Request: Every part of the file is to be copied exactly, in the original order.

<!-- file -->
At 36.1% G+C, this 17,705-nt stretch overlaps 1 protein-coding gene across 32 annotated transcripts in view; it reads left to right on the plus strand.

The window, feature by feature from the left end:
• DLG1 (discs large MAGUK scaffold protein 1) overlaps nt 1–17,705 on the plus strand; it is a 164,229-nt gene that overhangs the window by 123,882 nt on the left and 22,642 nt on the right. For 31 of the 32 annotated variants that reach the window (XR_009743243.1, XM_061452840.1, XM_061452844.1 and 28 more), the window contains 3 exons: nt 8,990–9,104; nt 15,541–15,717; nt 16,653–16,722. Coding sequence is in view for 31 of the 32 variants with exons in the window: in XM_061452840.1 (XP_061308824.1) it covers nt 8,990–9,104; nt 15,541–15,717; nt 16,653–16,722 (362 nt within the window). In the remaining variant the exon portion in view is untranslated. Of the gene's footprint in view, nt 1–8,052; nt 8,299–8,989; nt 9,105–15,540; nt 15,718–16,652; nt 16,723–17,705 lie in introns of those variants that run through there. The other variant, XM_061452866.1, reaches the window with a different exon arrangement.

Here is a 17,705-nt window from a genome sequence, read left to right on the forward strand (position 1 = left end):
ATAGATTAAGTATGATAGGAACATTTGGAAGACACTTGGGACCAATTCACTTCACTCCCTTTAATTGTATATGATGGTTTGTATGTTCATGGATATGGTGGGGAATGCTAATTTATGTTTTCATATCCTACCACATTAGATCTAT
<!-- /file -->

At 36.1% G+C, this 17,705-nt stretch overlaps 1 protein-coding gene across 32 annotated transcripts in view; it reads left to right on the plus strand.

The window, feature by feature from the left end:
• DLG1 (discs large MAGUK scaffold protein 1) overlaps nt 1–17,705 on the plus strand; it is a 164,229-nt gene that overhangs the window by 123,882 nt on the left and 22,642 nt on the right. For 31 of the 32 annotated variants that reach the window (XR_009743243.1, XM_061452840.1, XM_061452844.1 and 28 more), the window contains 3 exons: nt 8,990–9,104; nt 15,541–15,717; nt 16,653–16,722. Coding sequence is in view for 31 of the 32 variants with exons in the window: in XM_061452840.1 (XP_061308824.1) it covers nt 8,990–9,104; nt 15,541–15,717; nt 16,653–16,722 (362 nt within the window). In the remaining variant the exon portion in view is untranslated. Of the gene's footprint in view, nt 1–8,052; nt 8,299–8,989; nt 9,105–15,540; nt 15,718–16,652; nt 16,723–17,705 lie in introns of those variants that run through there. The other variant, XM_061452866.1, reaches the window with a different exon arrangement.

Here is a 17,705-nt window from a genome sequence, read left to right on the forward strand (position 1 = left end):
ATAGATTAAGTATGATAGGAACATTTGGAAGACACTTGGGACCAATTCACTTCACTCCCTTTAATTGTATATGATGGTTTGTATGTTCATGGATATGGTGGGGAATGCTAATTTATGTTTTCATATCCTACCACATTAGATCTAT